“The liberation of the workers should be the work of the workers themselves” - this thesis of Karl Marx turned out to be close not to its original audience, but to Russian tourists, with whom representatives of the tourist industry could not pay off. The remaining debt to them for tours that did not take place due to the pandemic, the spring restriction of air traffic and partial mobilization is 2-3 billion rubles, according to estimates from the Association of Tour Operators of Russia. There was also a figure of 10 billion rubles.
But it turned out to be difficult to return the funds for the tourism industry: in early November, Turpomoshch again turned to the authorities with a request to extend the delays, at least for “covid” tours, until the end of 2023. But a fundamental decision on the procedure for settlements with customers has not yet been made.
If earlier the mood of tourists who were desperate to receive money for disrupted tours was illustrated by comments under the posts of the ex-head of Rostourism Zarina Doguzova, then with the liquidation of the agency, related departments replaced such a platform. Rospotrebnadzor recorded 8,000 complaints against tour operators, agents and hotels in the first nine months of the year. In the “calm” years of 2018-2019, an average of 6,000 consumers filed claims, for the entire last year - already 10,000. Frequent subjects of complaints are refusal to return funds, demand for additional payments, and a reduction in the period of rest.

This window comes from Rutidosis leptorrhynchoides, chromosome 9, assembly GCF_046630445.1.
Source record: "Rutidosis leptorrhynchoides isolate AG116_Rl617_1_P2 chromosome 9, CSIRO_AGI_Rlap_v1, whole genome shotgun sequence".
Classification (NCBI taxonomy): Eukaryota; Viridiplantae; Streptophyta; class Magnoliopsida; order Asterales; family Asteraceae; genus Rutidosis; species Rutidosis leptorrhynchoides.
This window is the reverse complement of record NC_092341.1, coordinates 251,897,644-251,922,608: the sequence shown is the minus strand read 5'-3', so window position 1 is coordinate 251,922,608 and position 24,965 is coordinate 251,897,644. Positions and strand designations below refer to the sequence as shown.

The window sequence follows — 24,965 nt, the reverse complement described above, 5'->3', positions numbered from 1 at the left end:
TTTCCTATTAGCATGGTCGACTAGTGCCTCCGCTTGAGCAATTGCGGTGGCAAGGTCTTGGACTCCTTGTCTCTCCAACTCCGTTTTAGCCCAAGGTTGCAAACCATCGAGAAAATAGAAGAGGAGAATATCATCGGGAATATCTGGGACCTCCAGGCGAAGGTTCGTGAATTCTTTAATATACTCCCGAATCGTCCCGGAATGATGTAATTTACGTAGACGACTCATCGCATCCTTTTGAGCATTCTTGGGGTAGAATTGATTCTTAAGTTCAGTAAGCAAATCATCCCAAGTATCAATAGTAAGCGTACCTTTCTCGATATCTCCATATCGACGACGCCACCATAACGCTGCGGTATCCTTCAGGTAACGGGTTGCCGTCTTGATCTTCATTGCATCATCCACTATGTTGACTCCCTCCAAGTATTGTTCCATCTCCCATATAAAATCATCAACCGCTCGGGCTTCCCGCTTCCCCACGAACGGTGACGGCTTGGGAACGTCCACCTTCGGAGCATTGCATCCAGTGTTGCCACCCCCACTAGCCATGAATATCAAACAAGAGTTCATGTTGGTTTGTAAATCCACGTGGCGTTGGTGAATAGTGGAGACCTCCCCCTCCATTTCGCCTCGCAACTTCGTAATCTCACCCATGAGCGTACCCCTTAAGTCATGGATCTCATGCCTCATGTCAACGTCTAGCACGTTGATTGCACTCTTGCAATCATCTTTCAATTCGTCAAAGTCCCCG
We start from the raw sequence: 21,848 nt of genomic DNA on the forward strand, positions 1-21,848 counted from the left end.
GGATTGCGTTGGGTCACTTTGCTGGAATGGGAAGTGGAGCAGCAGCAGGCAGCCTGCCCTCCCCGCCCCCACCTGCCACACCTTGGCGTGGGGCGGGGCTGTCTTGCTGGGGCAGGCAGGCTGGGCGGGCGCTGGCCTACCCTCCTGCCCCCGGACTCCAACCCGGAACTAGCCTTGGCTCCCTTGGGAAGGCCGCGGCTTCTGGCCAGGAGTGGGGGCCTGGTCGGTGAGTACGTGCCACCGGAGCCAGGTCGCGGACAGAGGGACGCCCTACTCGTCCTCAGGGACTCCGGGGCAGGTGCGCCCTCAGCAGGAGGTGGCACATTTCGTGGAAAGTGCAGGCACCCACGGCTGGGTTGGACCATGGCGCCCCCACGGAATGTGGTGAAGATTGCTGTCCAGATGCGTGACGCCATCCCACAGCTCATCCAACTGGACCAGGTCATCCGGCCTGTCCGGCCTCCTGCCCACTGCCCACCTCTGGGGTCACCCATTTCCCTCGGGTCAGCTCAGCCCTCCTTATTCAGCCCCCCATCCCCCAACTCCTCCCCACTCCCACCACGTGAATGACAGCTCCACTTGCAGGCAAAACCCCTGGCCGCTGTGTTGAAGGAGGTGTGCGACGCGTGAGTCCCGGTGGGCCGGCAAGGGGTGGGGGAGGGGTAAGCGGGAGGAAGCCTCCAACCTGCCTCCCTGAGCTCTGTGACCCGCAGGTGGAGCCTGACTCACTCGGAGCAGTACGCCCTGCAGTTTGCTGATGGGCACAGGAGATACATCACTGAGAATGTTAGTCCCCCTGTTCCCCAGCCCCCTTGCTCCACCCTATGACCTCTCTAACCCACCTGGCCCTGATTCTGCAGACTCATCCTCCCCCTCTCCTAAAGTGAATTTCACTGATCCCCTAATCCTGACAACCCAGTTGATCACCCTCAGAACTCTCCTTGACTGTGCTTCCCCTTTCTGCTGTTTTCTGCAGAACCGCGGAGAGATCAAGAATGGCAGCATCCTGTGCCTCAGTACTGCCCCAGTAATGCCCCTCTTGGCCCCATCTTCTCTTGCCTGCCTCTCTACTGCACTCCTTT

In an effort to protect tourists, Rospotrebnadzor has developed a special memo for them. One of the points advises not to use the services of travel agents. But it is not easy to use it, since many tour operators sell 80-90% of their product through agents. And will it help? Market participants well remember the departure of Mouzenidis Travel, whose payout ratio to tourists was 5.04-13.83% of the funds paid for the tour.
Question: what, in fact, do tourists who still decide to go on vacation? Apparently - to take risks and rely on their own strength. The accumulated resentment of consumers can have far-reaching consequences directly for the tourism business. A good example is the housing construction market, where the problem of deceived equity holders, after a series of not the most effective attempts to reform the industry, was solved quite radically: developers were obliged to keep buyers' funds in escrow accounts until construction was completed. The reform was then initiated by Vladimir Putin. “We have had problems with deceived equity holders since as long as we can remember,” he said in 2017. Formally, the idea of transferring tour operators to escrow accounts has already sounded before and, perhaps, will soon begin to seem not so bad to officials.